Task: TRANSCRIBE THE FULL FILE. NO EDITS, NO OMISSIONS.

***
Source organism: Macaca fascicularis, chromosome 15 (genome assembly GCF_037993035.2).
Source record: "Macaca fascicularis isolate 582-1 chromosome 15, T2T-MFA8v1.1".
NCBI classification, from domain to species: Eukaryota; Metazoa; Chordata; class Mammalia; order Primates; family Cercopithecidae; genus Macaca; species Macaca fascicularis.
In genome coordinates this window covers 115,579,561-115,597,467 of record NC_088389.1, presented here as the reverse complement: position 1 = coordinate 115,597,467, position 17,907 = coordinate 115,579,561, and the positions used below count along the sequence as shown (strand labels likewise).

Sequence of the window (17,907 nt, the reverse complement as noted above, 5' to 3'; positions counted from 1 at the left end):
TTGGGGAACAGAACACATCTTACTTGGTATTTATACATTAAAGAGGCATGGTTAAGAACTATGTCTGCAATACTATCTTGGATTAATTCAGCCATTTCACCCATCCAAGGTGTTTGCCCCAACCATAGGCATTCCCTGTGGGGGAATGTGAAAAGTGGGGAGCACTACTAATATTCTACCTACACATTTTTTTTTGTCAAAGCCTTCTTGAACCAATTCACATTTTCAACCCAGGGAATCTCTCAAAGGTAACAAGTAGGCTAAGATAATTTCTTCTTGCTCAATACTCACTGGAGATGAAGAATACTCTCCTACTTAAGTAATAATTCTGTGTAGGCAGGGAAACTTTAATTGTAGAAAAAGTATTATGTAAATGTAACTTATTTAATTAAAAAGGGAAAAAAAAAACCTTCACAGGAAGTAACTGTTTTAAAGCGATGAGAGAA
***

Source organism: Macaca fascicularis, chromosome 15 (genome assembly GCF_037993035.2).
Source record: "Macaca fascicularis isolate 582-1 chromosome 15, T2T-MFA8v1.1".
NCBI classification, from domain to species: Eukaryota; Metazoa; Chordata; class Mammalia; order Primates; family Cercopithecidae; genus Macaca; species Macaca fascicularis.
In genome coordinates this window covers 115,579,561-115,597,467 of record NC_088389.1, presented here as the reverse complement: position 1 = coordinate 115,597,467, position 17,907 = coordinate 115,579,561, and the positions used below count along the sequence as shown (strand labels likewise).

Sequence of the window (17,907 nt, the reverse complement as noted above, 5' to 3'; positions counted from 1 at the left end):
TTGGGGAACAGAACACATCTTACTTGGTATTTATACATTAAAGAGGCATGGTTAAGAACTATGTCTGCAATACTATCTTGGATTAATTCAGCCATTTCACCCATCCAAGGTGTTTGCCCCAACCATAGGCATTCCCTGTGGGGGAATGTGAAAAGTGGGGAGCACTACTAATATTCTACCTACACATTTTTTTTTGTCAAAGCCTTCTTGAACCAATTCACATTTTCAACCCAGGGAATCTCTCAAAGGTAACAAGTAGGCTAAGATAATTTCTTCTTGCTCAATACTCACTGGAGATGAAGAATACTCTCCTACTTAAGTAATAATTCTGTGTAGGCAGGGAAACTTTAATTGTAGAAAAAGTATTATGTAAATGTAACTTATTTAATTAAAAAGGGAAAAAAAAAACCTTCACAGGAAGTAACTGTTTTAAAGCGATGAGAGAA